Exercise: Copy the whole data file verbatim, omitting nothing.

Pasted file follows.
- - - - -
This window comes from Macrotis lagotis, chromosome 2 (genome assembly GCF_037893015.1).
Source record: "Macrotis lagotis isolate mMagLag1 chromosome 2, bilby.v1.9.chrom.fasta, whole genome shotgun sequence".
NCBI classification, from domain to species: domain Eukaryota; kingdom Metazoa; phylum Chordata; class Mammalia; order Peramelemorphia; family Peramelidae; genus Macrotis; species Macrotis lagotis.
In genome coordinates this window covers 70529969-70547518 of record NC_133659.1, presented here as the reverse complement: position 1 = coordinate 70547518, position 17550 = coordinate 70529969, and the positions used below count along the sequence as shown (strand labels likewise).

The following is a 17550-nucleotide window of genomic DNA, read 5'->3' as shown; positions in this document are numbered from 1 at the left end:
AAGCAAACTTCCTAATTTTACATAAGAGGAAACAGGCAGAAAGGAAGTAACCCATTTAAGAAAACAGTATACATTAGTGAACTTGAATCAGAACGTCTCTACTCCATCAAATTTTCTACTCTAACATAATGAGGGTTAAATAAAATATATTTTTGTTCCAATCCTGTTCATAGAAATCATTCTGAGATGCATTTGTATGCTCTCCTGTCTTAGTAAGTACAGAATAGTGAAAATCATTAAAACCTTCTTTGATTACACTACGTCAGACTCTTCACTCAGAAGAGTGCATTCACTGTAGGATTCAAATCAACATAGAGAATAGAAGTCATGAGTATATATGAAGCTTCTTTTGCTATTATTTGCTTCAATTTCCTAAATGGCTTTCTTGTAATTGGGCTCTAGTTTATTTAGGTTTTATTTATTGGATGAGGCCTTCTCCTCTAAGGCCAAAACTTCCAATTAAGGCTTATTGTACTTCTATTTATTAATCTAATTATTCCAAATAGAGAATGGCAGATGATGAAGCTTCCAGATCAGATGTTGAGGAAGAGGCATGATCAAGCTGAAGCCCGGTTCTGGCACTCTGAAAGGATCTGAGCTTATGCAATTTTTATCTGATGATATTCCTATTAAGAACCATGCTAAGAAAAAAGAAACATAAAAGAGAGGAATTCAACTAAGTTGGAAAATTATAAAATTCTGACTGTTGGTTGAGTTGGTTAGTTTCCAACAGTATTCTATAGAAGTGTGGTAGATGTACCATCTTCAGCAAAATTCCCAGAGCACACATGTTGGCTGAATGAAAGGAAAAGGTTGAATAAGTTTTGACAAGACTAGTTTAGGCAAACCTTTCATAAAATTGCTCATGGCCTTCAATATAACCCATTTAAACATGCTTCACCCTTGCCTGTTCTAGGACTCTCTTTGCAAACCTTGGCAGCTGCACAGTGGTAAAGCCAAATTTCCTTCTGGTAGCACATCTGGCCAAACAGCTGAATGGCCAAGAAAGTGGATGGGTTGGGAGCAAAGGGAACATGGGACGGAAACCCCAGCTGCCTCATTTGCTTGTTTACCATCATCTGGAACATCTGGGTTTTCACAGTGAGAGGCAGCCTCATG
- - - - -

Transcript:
This window comes from Macrotis lagotis, chromosome 2 (genome assembly GCF_037893015.1).
Source record: "Macrotis lagotis isolate mMagLag1 chromosome 2, bilby.v1.9.chrom.fasta, whole genome shotgun sequence".
NCBI classification, from domain to species: domain Eukaryota; kingdom Metazoa; phylum Chordata; class Mammalia; order Peramelemorphia; family Peramelidae; genus Macrotis; species Macrotis lagotis.
In genome coordinates this window covers 70529969-70547518 of record NC_133659.1, presented here as the reverse complement: position 1 = coordinate 70547518, position 17550 = coordinate 70529969, and the positions used below count along the sequence as shown (strand labels likewise).

The following is a 17550-nucleotide window of genomic DNA, read 5'->3' as shown; positions in this document are numbered from 1 at the left end:
AAGCAAACTTCCTAATTTTACATAAGAGGAAACAGGCAGAAAGGAAGTAACCCATTTAAGAAAACAGTATACATTAGTGAACTTGAATCAGAACGTCTCTACTCCATCAAATTTTCTACTCTAACATAATGAGGGTTAAATAAAATATATTTTTGTTCCAATCCTGTTCATAGAAATCATTCTGAGATGCATTTGTATGCTCTCCTGTCTTAGTAAGTACAGAATAGTGAAAATCATTAAAACCTTCTTTGATTACACTACGTCAGACTCTTCACTCAGAAGAGTGCATTCACTGTAGGATTCAAATCAACATAGAGAATAGAAGTCATGAGTATATATGAAGCTTCTTTTGCTATTATTTGCTTCAATTTCCTAAATGGCTTTCTTGTAATTGGGCTCTAGTTTATTTAGGTTTTATTTATTGGATGAGGCCTTCTCCTCTAAGGCCAAAACTTCCAATTAAGGCTTATTGTACTTCTATTTATTAATCTAATTATTCCAAATAGAGAATGGCAGATGATGAAGCTTCCAGATCAGATGTTGAGGAAGAGGCATGATCAAGCTGAAGCCCGGTTCTGGCACTCTGAAAGGATCTGAGCTTATGCAATTTTTATCTGATGATATTCCTATTAAGAACCATGCTAAGAAAAAAGAAACATAAAAGAGAGGAATTCAACTAAGTTGGAAAATTATAAAATTCTGACTGTTGGTTGAGTTGGTTAGTTTCCAACAGTATTCTATAGAAGTGTGGTAGATGTACCATCTTCAGCAAAATTCCCAGAGCACACATGTTGGCTGAATGAAAGGAAAAGGTTGAATAAGTTTTGACAAGACTAGTTTAGGCAAACCTTTCATAAAATTGCTCATGGCCTTCAATATAACCCATTTAAACATGCTTCACCCTTGCCTGTTCTAGGACTCTCTTTGCAAACCTTGGCAGCTGCACAGTGGTAAAGCCAAATTTCCTTCTGGTAGCACATCTGGCCAAACAGCTGAATGGCCAAGAAAGTGGATGGGTTGGGAGCAAAGGGAACATGGGACGGAAACCCCAGCTGCCTCATTTGCTTGTTTACCATCATCTGGAACATCTGGGTTTTCACAGTGAGAGGCAGCCTCATG